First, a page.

That way, the Rust team has another way to let crate owners know that Bad Things™ may be about to happen, even if they don’t read the forum or the subreddit.


I think we have successfully converted a lot of people to Rust’s stable releases. Since the warnings are not part of Rust 1.3, it makes sense that many authors have yet to discover this issue.

If it looks like this is going to be simple, almost all authors will fix their crates, then the breaks can be turned on the immediately following release (Rust 1.5). That doesn’t sound too bad. Is it realistic for 70-odd crates to update during 6 weeks? If we doubt it, break in Rust 1.6 instead.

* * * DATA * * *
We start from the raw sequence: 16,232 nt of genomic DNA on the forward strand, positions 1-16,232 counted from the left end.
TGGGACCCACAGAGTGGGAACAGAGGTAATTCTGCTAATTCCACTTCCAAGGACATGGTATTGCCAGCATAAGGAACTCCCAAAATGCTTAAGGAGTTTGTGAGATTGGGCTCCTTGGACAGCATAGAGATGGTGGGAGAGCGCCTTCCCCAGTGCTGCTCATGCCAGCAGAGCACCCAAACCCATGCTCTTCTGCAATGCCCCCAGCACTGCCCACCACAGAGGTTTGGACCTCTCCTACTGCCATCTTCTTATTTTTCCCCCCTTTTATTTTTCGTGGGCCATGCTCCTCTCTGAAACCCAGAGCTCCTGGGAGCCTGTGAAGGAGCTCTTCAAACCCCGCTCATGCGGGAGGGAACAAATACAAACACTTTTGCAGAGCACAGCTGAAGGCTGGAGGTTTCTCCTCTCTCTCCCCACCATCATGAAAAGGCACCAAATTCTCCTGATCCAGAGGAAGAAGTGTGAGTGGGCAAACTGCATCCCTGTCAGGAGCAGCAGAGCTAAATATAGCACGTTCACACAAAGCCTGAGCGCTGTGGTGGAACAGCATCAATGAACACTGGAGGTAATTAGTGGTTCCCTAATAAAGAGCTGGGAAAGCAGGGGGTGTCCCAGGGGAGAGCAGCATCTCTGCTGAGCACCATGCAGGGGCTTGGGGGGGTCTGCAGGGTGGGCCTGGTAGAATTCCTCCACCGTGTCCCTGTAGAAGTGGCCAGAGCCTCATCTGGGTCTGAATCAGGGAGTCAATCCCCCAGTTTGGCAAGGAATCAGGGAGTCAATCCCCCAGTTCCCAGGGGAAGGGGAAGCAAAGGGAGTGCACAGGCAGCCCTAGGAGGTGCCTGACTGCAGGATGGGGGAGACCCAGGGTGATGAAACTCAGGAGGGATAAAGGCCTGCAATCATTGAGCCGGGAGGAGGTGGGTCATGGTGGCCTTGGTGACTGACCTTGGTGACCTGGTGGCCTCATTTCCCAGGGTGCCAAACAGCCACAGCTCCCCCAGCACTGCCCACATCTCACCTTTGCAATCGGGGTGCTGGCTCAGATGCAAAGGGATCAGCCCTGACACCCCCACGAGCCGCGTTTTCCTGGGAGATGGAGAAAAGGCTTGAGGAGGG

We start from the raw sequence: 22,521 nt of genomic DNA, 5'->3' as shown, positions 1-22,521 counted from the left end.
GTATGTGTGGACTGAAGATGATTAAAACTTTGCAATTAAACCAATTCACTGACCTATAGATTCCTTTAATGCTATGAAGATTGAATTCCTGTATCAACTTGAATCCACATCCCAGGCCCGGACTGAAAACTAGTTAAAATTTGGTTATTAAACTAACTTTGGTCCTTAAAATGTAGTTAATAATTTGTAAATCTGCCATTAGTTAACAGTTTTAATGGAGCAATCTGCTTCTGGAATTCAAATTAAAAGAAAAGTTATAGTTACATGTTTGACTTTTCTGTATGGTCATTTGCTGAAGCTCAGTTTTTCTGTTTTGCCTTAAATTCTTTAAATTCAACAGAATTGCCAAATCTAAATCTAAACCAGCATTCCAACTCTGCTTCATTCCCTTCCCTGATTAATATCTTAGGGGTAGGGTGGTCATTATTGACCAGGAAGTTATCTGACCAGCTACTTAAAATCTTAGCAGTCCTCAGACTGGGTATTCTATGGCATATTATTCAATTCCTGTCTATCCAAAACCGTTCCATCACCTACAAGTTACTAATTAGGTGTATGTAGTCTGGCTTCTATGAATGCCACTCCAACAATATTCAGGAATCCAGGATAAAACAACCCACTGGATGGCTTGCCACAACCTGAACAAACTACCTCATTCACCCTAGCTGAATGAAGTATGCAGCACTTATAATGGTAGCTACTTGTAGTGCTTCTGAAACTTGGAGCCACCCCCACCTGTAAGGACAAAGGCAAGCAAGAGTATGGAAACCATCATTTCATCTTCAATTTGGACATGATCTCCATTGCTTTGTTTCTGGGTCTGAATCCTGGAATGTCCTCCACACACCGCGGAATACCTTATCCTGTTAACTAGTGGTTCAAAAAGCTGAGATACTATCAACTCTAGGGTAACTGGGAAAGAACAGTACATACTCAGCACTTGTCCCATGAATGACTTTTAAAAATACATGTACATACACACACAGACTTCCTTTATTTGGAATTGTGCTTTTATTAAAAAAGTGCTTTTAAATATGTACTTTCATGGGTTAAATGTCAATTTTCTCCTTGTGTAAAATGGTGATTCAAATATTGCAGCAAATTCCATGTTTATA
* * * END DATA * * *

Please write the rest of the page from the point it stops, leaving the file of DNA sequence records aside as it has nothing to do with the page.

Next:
You might want to double-check that these are actually all RFC1214 regressions. I just reduced https://github.com/rust-lang/rust/issues/29048 from https://github.com/jgraham/webdriver-rust/ .


Yes, I do plan to go through them.


Quick ideas.

Wait until all pending soundness fixes are ready to go and turn them on together to limit the repeating pain.

Whitelist these exact crates, leaving them as warnings, turning errors on everywhere else, to give the broken crates more time.

Submit patches upstream right now so that when the error hits stable in 6-12 weeks or whatever they will hopefully be redeployed. Although this is a lot of breakage, we could probably get a big chunk of the patches done in a day. I’d be happy to help with this.


This solution and others which prioritize the experience for crates.io above private code seem to have lower value or may be perceived as making crates.io a first class citizen with other code bases being second class. I don’t really have any important private code myself, but I do think this should be a consideration.